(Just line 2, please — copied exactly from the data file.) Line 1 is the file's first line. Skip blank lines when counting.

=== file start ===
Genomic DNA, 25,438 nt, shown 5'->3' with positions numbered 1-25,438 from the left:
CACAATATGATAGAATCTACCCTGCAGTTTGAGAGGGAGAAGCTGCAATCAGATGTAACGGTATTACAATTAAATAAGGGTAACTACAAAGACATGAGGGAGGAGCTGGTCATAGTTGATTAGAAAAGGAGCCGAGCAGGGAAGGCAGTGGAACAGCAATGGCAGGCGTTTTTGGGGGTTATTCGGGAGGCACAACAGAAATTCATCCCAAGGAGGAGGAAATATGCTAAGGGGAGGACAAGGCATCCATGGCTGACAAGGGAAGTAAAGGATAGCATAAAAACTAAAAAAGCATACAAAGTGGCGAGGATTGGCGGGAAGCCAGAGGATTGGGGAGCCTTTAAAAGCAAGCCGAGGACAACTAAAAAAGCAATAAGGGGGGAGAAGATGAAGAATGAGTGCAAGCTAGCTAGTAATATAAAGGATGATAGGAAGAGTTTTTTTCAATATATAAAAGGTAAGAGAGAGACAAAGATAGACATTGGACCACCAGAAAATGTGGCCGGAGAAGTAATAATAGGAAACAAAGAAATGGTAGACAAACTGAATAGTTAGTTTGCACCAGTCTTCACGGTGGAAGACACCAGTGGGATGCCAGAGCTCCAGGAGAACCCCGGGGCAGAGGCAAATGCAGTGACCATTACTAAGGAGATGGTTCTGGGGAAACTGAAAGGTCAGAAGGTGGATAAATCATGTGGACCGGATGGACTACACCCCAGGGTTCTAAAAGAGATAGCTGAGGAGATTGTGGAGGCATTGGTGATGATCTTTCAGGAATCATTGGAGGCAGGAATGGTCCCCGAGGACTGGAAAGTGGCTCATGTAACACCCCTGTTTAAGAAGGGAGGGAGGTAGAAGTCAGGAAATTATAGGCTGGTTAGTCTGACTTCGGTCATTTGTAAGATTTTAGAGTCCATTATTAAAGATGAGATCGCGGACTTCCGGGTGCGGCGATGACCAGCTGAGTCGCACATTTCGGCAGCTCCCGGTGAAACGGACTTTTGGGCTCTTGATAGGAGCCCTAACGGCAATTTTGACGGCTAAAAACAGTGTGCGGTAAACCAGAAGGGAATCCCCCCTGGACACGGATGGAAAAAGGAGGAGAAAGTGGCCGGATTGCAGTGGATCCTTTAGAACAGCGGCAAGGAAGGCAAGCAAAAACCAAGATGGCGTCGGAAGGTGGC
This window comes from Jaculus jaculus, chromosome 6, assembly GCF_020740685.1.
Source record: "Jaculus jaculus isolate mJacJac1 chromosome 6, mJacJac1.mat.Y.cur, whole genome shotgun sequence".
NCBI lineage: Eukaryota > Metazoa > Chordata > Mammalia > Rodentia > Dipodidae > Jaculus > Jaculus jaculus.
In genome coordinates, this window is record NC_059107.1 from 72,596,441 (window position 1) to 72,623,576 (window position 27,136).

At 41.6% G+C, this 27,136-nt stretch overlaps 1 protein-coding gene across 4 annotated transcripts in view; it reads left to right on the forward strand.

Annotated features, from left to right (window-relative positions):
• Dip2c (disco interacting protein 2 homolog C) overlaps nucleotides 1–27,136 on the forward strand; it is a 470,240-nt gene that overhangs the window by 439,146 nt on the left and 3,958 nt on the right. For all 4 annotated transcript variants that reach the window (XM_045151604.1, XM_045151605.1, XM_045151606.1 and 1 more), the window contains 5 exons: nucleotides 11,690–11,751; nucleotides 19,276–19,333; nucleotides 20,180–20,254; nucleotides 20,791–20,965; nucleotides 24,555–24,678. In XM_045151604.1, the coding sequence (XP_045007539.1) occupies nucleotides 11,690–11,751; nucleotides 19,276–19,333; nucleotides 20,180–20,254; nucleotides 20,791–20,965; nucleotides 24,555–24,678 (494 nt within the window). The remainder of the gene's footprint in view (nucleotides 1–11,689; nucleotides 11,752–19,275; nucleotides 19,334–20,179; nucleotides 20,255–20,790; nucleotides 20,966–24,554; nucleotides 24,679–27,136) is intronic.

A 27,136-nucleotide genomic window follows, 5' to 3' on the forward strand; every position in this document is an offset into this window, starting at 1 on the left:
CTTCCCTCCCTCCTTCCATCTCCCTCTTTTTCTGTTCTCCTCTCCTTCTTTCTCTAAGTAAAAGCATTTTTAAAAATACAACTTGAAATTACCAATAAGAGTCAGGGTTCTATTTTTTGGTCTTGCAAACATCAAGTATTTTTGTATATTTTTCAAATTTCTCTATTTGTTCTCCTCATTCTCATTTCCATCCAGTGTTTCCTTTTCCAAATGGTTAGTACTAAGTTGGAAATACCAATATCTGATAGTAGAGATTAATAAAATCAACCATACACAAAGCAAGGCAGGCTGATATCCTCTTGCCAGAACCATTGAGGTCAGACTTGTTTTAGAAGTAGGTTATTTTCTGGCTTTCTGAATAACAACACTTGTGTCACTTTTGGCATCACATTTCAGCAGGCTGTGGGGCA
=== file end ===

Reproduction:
CACAATATGATAGAATCTACCCTGCAGTTTGAGAGGGAGAAGCTGCAATCAGATGTAACGGTATTACAATTAAATAAGGGTAACTACAAAGACATGAGGGAGGAGCTGGTCATAGTTGATTAGAAAAGGAGCCGAGCAGGGAAGGCAGTGGAACAGCAATGGCAGGCGTTTTTGGGGGTTATTCGGGAGGCACAACAGAAATTCATCCCAAGGAGGAGGAAATATGCTAAGGGGAGGACAAGGCATCCATGGCTGACAAGGGAAGTAAAGGATAGCATAAAAACTAAAAAAGCATACAAAGTGGCGAGGATTGGCGGGAAGCCAGAGGATTGGGGAGCCTTTAAAAGCAAGCCGAGGACAACTAAAAAAGCAATAAGGGGGGAGAAGATGAAGAATGAGTGCAAGCTAGCTAGTAATATAAAGGATGATAGGAAGAGTTTTTTTCAATATATAAAAGGTAAGAGAGAGACAAAGATAGACATTGGACCACCAGAAAATGTGGCCGGAGAAGTAATAATAGGAAACAAAGAAATGGTAGACAAACTGAATAGTTAGTTTGCACCAGTCTTCACGGTGGAAGACACCAGTGGGATGCCAGAGCTCCAGGAGAACCCCGGGGCAGAGGCAAATGCAGTGACCATTACTAAGGAGATGGTTCTGGGGAAACTGAAAGGTCAGAAGGTGGATAAATCATGTGGACCGGATGGACTACACCCCAGGGTTCTAAAAGAGATAGCTGAGGAGATTGTGGAGGCATTGGTGATGATCTTTCAGGAATCATTGGAGGCAGGAATGGTCCCCGAGGACTGGAAAGTGGCTCATGTAACACCCCTGTTTAAGAAGGGAGGGAGGTAGAAGTCAGGAAATTATAGGCTGGTTAGTCTGACTTCGGTCATTTGTAAGATTTTAGAGTCCATTATTAAAGATGAGATCGCGGACTTCCGGGTGCGGCGATGACCAGCTGAGTCGCACATTTCGGCAGCTCCCGGTGAAACGGACTTTTGGGCTCTTGATAGGAGCCCTAACGGCAATTTTGACGGCTAAAAACAGTGTGCGGTAAACCAGAAGGGAATCCCCCCTGGACACGGATGGAAAAAGGAGGAGAAAGTGGCCGGATTGCAGTGGATCCTTTAGAACAGCGGCAAGGAAGGCAAGCAAAAACCAAGATGGCGTCGGAAGGTGGC